I love to tell the story


April 19, 1957
Los Angeles

Fuller_revival_1937 It seems incredible, but The Times never ran an obituary on Charles E. Fuller, who helped found Fuller Theological Seminary and was one of the pioneers of radio evangelism.

Broadcasting live from the Long Beach Municipal Auditorium, and later in recordings made at a Hollywood studio, Fuller was on the radio for 43 years, until his death in 1968, preaching "salvation, personal conversion and the life hereafter," The Times said.

He was born in downtown Los Angeles, and his father, Henry, ran a furniture store.  The Fullers moved to Redlands,  where the family planted the first Valencia orange in 1886, The Times said. He graduated from Pomona College in 1910 and turned to religion in the 1920s after working as a manager at a citrus firm.

Fuller began his broadcasts in 1925 when he was at the Calvary Church in Placentia, with coast-to-coast transmission beginning in 1949.

Fuller_revival_1963_2 The broadcasts featured Rudy Atwood, sometimes called the dean of gospel pianists, and the choir, male quartets and male and female soloists, with listeners' letters read by Fuller's wife, Grace.

"Its appeal is the universal appeal of the Scriptures," Fuller said of the broadcasts. "I preach a simple yet eternal message of the Gospel."

Fuller said he and Harold John Ockenga got the idea of founding a theological seminary after his encounters with other ministers across the United States.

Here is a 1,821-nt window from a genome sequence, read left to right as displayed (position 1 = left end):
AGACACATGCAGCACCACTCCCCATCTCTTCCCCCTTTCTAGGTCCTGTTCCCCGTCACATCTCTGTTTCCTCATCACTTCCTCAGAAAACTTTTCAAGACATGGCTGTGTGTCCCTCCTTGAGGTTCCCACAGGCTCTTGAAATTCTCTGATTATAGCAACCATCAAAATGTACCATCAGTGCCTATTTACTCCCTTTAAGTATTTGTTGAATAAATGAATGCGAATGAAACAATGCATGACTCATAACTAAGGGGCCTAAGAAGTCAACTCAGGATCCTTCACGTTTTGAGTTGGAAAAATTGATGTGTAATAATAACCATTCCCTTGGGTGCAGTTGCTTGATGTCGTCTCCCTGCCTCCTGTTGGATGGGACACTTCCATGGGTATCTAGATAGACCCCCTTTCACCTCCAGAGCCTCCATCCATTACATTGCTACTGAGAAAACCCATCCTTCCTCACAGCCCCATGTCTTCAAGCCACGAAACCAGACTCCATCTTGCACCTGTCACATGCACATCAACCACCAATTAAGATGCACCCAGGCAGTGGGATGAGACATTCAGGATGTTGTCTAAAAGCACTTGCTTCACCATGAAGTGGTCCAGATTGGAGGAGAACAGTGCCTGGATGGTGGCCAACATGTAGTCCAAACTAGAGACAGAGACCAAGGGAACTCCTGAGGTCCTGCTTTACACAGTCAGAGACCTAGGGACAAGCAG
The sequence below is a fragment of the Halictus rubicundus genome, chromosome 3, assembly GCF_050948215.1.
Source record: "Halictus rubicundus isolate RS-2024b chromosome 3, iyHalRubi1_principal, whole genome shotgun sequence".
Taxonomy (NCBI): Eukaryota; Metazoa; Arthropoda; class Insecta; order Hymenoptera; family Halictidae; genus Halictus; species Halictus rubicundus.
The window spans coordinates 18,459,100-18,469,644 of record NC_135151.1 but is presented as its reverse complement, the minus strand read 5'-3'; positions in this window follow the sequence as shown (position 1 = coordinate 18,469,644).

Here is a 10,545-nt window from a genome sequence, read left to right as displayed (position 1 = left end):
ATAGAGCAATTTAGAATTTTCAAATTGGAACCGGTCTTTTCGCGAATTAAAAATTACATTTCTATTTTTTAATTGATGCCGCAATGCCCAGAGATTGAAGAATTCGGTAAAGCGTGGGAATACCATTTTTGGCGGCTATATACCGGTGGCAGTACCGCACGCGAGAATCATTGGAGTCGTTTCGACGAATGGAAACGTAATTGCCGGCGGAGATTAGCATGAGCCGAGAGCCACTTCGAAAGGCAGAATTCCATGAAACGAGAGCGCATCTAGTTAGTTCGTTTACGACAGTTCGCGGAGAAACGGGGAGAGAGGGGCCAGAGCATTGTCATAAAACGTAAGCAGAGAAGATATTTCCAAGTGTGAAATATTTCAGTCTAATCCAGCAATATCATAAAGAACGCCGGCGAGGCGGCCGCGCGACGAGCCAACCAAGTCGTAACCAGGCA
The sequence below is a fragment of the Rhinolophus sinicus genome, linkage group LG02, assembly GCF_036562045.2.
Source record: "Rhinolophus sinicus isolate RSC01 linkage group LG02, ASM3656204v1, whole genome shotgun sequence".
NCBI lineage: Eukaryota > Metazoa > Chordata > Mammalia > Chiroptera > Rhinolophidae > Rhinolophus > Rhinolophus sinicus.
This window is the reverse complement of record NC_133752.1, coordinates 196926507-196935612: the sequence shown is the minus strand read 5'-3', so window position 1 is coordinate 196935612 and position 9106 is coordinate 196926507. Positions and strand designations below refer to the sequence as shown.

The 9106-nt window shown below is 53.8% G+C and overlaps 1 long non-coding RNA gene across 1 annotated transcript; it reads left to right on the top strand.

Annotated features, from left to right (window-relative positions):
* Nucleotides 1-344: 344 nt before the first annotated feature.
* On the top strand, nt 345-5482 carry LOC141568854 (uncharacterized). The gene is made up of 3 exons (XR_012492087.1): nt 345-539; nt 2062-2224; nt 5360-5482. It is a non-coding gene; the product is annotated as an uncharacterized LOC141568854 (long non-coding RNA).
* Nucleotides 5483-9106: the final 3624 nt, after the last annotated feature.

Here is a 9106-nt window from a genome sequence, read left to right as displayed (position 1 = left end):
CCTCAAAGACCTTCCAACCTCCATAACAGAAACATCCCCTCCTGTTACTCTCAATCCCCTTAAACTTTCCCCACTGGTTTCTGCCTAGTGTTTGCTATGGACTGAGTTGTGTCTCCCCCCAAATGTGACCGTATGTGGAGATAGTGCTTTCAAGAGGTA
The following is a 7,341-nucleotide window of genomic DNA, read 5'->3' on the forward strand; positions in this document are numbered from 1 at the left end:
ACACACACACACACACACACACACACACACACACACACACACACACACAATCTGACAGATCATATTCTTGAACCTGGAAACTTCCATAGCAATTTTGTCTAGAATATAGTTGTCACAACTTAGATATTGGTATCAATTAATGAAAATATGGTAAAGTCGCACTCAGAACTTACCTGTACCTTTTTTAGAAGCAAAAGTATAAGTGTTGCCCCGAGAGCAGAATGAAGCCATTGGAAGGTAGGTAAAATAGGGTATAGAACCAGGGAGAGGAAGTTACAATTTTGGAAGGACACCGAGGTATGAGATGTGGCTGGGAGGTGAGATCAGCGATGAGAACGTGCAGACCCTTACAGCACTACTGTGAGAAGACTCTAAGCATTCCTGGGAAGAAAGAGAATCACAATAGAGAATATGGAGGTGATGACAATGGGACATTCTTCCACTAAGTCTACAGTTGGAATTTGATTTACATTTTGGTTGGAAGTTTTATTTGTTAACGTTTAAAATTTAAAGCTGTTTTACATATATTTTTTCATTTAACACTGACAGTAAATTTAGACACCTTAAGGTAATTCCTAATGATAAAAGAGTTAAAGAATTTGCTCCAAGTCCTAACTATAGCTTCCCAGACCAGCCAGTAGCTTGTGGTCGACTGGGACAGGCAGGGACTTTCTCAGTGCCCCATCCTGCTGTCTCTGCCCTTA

"In traveling about the country, I met evangelists who themselves believed firmly in the Gospel and who were dedicated to their preaching of it. But they did not have the full understanding of theology and were frequently no match in theological debate. And, too, they could not meet with business and professional leaders on an equal footing."



Fuller, who lived at 1180 Oxford Road, San Marino, above, went to his heavenly home on March 19, 1968. The Old-Fashioned Revival Hour ended in October 1969 after 44 years.

"May we stand, please, and sing 'Heavenly Sunshine.' My what a privilege it is to send out this heartwarming, cheering chorus across the nation on 'Heavenly Sunshine.' As you do, sing through the first time, turn around and shake hands with as many people as possible. Glad to see so many here today at the Long Beach Municipal Auditorium. And now all together on 'Heavenly Sunshine.' "

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About lmharnisch

I am retired from the Los Angeles Times
This entry was posted in 1957, broadcasting, Long Beach, Religion. Bookmark the permalink.

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